# Confusion on the matter of raising complex numbers to rational powers.

I have been going over Courant’s textbook on Calculus (“Differential and Integral Calculus, Vol. 1”) and I have stumbled upon a problem I literally have no idea how to approach. It is located in the problem set of Appendix 2 to Chapter 1, and it states that I shall evaluate the expression $$(3-3i)^{\frac{2}{3}}$$. The problem is that (1) I have the understanding of how to evaluate integer powers of complex numbers, but have no idea how to deal with rational powers (the non integer ones in particular), (2) when I tried to solve it, I arrived at 3 distinct values for the expression; knowing that only one of them must be right (the Answers and Hints section says so) I plugged in those other 2 values into a calculator and found out that those did not satisfy the criterion of being equal to the desired expression. How do I even approach this problem and why am I getting some answers wrong? Is the latter in some connexion to the fact that raising a complex number to a power is not a bijective operation?

• Formally speaking, you are right and there are 3 values. But Courant might use a convention with principal branch of Log, you should check the book. Oct 23 at 23:33

In this case, it is helpful to read the text and try to understand what the author is asking the reader to do. Near the bottom of page 40 of Courant's text, he writes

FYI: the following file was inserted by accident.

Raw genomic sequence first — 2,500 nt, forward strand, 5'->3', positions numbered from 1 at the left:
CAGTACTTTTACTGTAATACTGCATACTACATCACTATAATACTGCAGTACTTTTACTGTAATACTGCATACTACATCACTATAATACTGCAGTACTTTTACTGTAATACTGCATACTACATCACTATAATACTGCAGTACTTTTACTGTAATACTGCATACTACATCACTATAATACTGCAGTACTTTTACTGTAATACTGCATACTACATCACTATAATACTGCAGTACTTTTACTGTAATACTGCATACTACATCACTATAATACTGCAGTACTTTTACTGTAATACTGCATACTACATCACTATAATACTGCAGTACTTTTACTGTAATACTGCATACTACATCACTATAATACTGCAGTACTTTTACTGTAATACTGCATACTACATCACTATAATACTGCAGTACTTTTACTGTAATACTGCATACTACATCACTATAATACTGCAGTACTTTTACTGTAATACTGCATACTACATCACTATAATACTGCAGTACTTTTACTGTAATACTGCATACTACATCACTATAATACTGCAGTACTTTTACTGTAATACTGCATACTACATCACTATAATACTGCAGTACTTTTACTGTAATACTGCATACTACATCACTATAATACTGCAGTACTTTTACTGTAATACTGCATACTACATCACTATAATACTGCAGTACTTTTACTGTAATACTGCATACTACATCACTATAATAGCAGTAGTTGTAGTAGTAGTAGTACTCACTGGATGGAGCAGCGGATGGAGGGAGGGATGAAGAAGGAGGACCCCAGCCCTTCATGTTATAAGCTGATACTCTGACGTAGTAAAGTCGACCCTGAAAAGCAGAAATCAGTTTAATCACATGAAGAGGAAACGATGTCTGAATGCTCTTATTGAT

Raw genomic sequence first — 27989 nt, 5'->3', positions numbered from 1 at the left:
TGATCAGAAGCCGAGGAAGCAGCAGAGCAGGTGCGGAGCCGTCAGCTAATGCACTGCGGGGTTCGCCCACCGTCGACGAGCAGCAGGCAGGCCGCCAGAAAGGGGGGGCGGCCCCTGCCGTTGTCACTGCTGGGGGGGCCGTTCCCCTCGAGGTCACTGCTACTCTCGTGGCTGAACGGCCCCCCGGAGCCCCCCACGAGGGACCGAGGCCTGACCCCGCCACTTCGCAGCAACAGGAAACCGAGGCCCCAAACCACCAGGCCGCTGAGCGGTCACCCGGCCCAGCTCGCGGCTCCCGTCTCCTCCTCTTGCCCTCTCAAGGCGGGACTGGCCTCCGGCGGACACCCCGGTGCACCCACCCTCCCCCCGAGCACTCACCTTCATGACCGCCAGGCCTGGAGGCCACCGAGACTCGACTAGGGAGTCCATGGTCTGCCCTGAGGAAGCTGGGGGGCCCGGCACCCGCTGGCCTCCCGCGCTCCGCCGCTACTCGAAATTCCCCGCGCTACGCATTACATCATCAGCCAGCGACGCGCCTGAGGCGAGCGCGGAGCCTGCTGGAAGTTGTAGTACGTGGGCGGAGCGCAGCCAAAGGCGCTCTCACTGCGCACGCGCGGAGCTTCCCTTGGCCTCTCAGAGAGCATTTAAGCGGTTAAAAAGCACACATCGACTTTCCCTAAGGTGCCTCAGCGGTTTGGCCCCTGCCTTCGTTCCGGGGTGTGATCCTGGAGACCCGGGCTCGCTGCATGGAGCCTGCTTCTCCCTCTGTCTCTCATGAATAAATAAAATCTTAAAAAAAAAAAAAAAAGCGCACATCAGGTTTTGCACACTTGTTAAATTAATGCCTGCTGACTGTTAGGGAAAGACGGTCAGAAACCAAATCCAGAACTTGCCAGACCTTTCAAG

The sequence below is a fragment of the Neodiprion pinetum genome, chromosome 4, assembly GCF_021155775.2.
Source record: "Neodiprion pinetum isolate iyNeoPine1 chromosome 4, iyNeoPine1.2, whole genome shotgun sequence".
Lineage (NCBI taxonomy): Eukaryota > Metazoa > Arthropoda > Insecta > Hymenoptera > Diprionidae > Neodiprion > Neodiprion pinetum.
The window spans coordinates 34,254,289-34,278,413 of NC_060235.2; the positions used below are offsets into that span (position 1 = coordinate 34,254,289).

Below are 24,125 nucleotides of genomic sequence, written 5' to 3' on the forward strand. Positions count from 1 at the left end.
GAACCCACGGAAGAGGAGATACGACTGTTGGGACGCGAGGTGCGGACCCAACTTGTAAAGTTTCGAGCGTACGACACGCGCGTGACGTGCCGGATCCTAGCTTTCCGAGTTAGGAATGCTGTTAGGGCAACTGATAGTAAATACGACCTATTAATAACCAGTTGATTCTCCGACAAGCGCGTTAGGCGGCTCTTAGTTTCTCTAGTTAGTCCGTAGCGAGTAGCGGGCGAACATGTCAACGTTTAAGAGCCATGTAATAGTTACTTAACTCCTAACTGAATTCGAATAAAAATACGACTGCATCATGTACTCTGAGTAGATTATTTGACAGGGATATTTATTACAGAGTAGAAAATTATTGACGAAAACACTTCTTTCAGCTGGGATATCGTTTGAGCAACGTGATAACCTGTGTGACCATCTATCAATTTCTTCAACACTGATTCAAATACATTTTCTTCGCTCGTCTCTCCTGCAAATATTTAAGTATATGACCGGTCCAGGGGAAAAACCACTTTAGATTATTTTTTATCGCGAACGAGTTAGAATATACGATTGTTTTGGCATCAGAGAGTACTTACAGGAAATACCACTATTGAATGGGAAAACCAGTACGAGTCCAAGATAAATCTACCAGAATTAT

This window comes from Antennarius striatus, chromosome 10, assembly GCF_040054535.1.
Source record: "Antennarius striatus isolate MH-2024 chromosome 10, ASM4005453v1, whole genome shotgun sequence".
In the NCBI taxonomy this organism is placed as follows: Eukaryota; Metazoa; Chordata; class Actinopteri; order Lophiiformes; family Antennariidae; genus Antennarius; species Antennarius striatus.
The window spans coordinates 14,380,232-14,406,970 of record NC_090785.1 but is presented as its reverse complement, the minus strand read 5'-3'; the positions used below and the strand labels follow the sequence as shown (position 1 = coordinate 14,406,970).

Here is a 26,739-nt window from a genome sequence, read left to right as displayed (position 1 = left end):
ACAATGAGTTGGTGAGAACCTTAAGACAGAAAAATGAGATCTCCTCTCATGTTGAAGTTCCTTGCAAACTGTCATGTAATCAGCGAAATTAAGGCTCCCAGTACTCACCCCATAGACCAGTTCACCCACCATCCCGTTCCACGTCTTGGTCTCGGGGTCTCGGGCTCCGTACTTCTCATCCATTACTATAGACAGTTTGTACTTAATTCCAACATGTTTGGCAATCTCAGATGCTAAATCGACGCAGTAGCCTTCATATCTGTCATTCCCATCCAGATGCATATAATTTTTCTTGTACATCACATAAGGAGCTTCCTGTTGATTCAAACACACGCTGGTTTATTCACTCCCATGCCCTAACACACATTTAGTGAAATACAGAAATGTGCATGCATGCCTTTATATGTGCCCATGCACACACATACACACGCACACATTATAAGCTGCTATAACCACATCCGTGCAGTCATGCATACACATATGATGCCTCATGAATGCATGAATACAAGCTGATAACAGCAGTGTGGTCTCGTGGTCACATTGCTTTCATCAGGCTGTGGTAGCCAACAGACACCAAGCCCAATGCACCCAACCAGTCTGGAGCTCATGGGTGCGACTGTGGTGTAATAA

If we use this trigonometrical representation the multiplication of complex numbers takes a particularly simple form. For then \begin{align} c\cdot c' &= r(\cos\theta + i\sin\theta)\cdot r'(\cos\theta' + i\sin\theta')\\ &= rr'(\cos\theta\cos\theta' - \sin\theta\sin\theta') + i (\cos\theta\sin\theta' + \sin\theta\cos\theta').&&\text{[sic]} \end{align} ... We therefore multiply complex numbers by multiplying their absolute values and adding their amplitudes. ... It leads us at once to the relation $$(\cos\theta + i \sin\theta)^n = \cos n\theta + i \sin n\theta,$$ which e.g. allows us to solve the equation $$x^n = 1$$ for positive integers $$n$$...

Note that there appears to be a typo in my copy of the text (there is a set of parentheses missing); I have reproduced the quoted text exactly here.

In problem 4(h) of the appendix to Chapter 1, Courant asks the reader to

Work out the following expressions, and state the modulus and amplitude of each of the numbers involved and of the answers:

(h) $$(3-3i)^{2/3}$$.

Presumably, the goal is to write $$3-3i$$ in its trigonometric (or polar) form, then apply the corollary to De Moivre's theorem, stated above. In this case,

$$r = |3-3i| = 3\sqrt{2} \qquad\text{and}\qquad \theta = \arg(3-3i) = -\frac{\pi}{4}.$$

Therefore \begin{align} (3-3i)^{2/3} &= r^{2/3} \left[ \cos\!\left(\frac{2}{3} \theta\right) + i \sin\!\left( \frac{2}{3} \theta \right) \right] \\ &= (3\sqrt{2})^{2/3} \left[ \cos\!\left(-\frac{2}{3} \frac{\pi}{4}\right) + i \sin\!\left( -\frac{2}{3}\frac{\pi}{4} \right) \right] \\ &= (3\sqrt{2})^{2/3} \left[ \cos\!\left(-\frac{\pi}{6}\right) + i \sin\!\left( -\frac{\pi}{6} \right) \right]. \end{align}

One could, of course, simplify this further, but this seems to address the core of the exercise.